7 Ways To Treat Diaper Rash At Home
Of all the potential ailments your baby may suffer from, diaper rash is one of the most common. Diaper rash, or diaper dermatitis, is one of the most common skin problems in infants and children. It affects between 7 and 35 percent of infants at some point, according to medical experts. Diaper rash occurs most commonly in infants between ages 9 and 12 months. But it can occur at any time the child wears a diaper.
What can make diaper rash even more challenging to treat is that it can be caused or worsened by diaper use or other factors, such as a yeast infection, an allergic reaction or bacterial infection. Frequent bowel movements or diarrhea may also cause diaper rash, as prolonged exposure to stool may irritate a baby’s skin.
That said, it bears noting that cloth diapers can harbor a host of unwanted germs if not washed properly.
If using cloth diapers and washing them yourself, use very hot water and rinse several times to make sure all the detergent is removed. Boil them for 15 minutes after washing to make sure that all the germs are killed and all the soap is removed.
Make your own natural diaper cream. The balm should combine olive oil, shea butter, coconut oil (an antifungal that can tackle yeast diaper rash) and zinc oxide. In between diaper changes, store your homemade diaper rash cream in the refrigerator. Before applying the cream to your baby, warm it up by rubbing it between your hands first.
A similar DIY diaper rash cream recipe calls for 1 cup coconut oil, 1 cup olive oil, 4 tablespoons beeswax pastilles, 8 drops disinfecting lavender essential oil, 6 drops antiseptic lemon essential oil and 4 drops antifungal, antimicrobial tea tree essential oil.
Breastfeeding parents might already know that liquid gold does more than just nourish their little one’s tummy.
Though there is no clear evidence that this would always be helpful, there is certainly no harm in this practice. Breast milk has many amazing biodynamic properties, as well as natural anti-infective properties and is full of antibodies.
Add a cup of apple cider vinegar to your baby's bathwater to get rid of a yeast-caused diaper rash quickly. Apple cider vinegar has been shown in published research to inhibit the growth of candida, a group of yeasts that can lead to fungal infections.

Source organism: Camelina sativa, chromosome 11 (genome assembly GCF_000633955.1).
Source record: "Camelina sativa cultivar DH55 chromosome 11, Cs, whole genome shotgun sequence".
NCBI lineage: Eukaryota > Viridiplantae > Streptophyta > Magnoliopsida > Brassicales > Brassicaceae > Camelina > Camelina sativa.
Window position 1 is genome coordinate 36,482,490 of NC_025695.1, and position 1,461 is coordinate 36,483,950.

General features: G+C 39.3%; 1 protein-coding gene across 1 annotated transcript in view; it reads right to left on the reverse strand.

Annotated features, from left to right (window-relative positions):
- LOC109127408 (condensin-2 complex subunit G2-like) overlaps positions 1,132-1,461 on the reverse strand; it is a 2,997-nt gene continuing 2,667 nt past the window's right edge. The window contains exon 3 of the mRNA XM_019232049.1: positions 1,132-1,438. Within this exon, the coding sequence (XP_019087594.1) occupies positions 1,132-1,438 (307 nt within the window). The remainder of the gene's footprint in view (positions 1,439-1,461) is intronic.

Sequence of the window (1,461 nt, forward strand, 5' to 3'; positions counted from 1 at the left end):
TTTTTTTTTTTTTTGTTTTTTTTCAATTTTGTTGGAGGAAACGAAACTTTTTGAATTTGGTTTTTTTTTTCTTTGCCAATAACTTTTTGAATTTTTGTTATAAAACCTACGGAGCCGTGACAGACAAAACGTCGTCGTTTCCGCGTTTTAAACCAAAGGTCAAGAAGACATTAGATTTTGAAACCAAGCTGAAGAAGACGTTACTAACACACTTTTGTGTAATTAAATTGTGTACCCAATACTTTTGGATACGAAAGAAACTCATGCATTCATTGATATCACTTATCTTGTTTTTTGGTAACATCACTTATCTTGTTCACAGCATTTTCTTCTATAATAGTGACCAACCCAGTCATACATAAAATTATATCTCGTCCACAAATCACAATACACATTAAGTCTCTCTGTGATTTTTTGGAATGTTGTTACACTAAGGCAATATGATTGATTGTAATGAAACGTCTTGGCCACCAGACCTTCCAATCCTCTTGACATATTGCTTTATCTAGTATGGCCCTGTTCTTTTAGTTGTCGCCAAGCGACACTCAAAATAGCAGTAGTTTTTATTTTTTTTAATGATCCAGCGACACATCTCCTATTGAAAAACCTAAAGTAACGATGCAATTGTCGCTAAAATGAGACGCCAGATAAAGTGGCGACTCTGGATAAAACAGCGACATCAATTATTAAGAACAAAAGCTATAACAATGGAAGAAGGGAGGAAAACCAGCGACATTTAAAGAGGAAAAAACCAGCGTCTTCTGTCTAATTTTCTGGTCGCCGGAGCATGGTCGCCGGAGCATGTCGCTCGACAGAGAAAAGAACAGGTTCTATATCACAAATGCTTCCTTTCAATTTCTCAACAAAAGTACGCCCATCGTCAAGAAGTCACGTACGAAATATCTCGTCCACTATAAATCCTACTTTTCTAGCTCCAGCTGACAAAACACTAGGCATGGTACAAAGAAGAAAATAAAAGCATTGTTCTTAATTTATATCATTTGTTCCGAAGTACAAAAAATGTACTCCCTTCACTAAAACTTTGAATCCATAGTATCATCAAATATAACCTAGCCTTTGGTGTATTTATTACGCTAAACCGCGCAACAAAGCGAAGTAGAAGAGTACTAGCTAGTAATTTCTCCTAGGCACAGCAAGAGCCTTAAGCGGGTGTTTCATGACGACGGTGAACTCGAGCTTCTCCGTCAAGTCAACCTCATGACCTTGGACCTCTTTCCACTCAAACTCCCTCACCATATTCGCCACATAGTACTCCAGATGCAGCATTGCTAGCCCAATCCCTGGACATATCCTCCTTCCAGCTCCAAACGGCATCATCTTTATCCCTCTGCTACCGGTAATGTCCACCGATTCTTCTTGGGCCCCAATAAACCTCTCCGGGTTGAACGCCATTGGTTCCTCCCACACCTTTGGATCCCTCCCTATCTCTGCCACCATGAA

Not only will the apple cider vinegar kill bacteria that could worsen the rash, it will also kill off yeast that is prone to cause a rash. You can also dilute a tablespoon of apple cider vinegar in a cup of water and wash your baby’s bottom with it each time you do a diaper change.
Use a mild cleanser, after your baby’s bowel movements and plain water and cotton balls after wet diapers. But a soothing alternative can be olive oil, which possesses anti-inflammatory and antimicrobial properties. This is a soothing protocol for irritant dermatitis diaper rash, as well as rash caused by allergic contact dermatitis.
Use cornstarch to dry your baby's bottom instead of talcum powder. Keep a container of cornstarch near your diaper changing area and apply it after using homemade diaper rash cream. Just be sure to keep cornstarch (or any powder) away from baby's little lungs.
Use a greasy or emollient-type product. These are hydrating and soothing, in addition to providing a moderate amount of barrier protection.
One of the most natural products to fit into this category is one you may already have at home: coconut oil. This remedy may be especially helpful for diaper rash caused by yeast, as multiple published studies confirm coconut oil is a powerful antifungal.
Moms agree it can work wonders on a yeasty rash.
Some mums swear by this time-honored homemade diaper rash remedy that appears to be backed by anecdotal evidence.
To make: Just cook all-purpose flour over medium heat in a pan, stirring with a whisk. Once it's a sandy color, sift out any lumps, and store in a container.
Exploring home remedies for diaper rash may not be the best way to address more serious cases.
If the rash is not resolving, take the baby in to see the doctor to be evaluated, and make sure there's not an infectious component. Often, a rash that begins as a simple irritant rash can become secondarily infected with bacteria or fungus because the broken skin is more vulnerable to infection. Your doctor can then determine if they need a prescription-strength treatment, such as prescription-strength steroid, bacterial ointment, antifungal cream or even oral antibiotics.